The Case Centre Awards and Competitions - Category Winner Ethics and Social Responsibility

IKEA in Russia - Ethical Dilemmas

IKEA in Russia - Ethical Dilemmas
Case Code: BECG128
Case Length: 12 Pages
Period: 2000-2012
Pub Date: 2013
Teaching Note: Available
Price: Rs.400
Organization: IKEA
Industry: Specialty Retail
Countries: Russia
Themes: Business Ethics, Corporate Governance
IKEA in Russia - Ethical Dilemmas
Abstract Case Intro 1 Case Intro 2 Excerpts


In July 2012, a Turkish national, Okan Yunalan (Yunalan), who acted as an intermediary for Carl Ola Ingvaldsson (Ingvaldsson), former Head of the Leasing Department in IKEA's Russian subsidiary (IKEA MOS), to extract a bribe, was sentenced to five years in a high-security prison. Yunalan was found guilty of large-scale extortion after he demanded 6.5 million ruble (US$ 225,000) from a company that sought to lease two premises at IKEA’s Mega shopping complex in Tyoply Stan, a suburb in Moscow. Ingvaldsson and another accomplice managed to leave the country and Russia was seeking their extradition.

IKEA stated that it welcomed the investigation by Russian authorities into the incident and would co-operate fully with them. This was not the first instance of corruption seeping into its Russian operations negating its tough stance against the all-pervasive corrupt business environment in Russia. IKEA was known for its uncompromising attitude toward corruption but it had not always been successful in ensuring that its employees adhered to its ethical standards.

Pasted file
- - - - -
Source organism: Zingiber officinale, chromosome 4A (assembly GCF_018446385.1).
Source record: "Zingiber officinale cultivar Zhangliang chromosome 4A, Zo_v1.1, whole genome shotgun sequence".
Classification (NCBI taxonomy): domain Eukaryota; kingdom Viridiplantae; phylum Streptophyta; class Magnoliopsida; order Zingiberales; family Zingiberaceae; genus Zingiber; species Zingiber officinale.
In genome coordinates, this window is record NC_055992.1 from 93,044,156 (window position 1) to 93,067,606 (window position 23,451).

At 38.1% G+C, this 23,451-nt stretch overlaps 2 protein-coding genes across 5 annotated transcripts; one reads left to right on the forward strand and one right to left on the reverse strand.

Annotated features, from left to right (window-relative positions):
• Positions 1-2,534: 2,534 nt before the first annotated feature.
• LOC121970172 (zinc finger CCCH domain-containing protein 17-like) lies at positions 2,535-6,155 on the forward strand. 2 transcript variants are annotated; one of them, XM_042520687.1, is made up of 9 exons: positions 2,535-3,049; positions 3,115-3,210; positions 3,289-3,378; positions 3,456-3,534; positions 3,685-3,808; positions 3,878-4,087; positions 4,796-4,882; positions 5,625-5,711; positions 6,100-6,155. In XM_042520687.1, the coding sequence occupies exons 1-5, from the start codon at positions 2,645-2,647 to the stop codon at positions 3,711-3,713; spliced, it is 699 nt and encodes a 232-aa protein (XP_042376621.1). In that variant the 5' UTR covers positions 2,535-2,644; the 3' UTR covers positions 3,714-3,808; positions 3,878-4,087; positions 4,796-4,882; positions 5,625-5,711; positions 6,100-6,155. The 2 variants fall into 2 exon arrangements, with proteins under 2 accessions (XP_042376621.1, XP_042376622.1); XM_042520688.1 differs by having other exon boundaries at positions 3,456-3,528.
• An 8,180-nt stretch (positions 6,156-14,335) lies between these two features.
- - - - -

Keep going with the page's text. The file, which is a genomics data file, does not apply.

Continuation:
The same year, the company came under the scanner of global environmental agencies when an investigative report revealed that it was utilizing ill-defined Russian logging rules to cut down old growth forests. This raised questions about its claims of being an ecologically sensitive company that believed in sustainable logging practices.

It was in the late 1990s that IKEA decided to enter the Russian market as part of its global expansion strategy. From its early days, the company had displayed a non-tolerance for corruption. This standpoint meant that it had to face several setbacks when setting up stores, inaugurating them, and even while advertising for them. However, there were also instances of support from authorities, whether local or federal, and of difficulties being smoothed out, which enabled the company to get things done faster than in any other country in the world.

Over the years, the company expanded and experienced success with its stores in Russia. Some of them, in fact, became the top grossers in the world for IKEA. It was also in Russia that the company introduced its successful new business model, wherein its furniture stores were operated not as standalone stores but as part of large shopping and entertainment complexes.

Though the company continuously faced and overcame the serious hurdles caused by the corrupt bureaucratic system, it finally decided to halt all expansion in Russia in 2009. The decision came in the wake of permission being denied to setup two if its stores, allegedly after it refused to pay bribes to safety inspectors. However, the top Russian ministry officials convinced the company to go ahead with its expansion in 2011....

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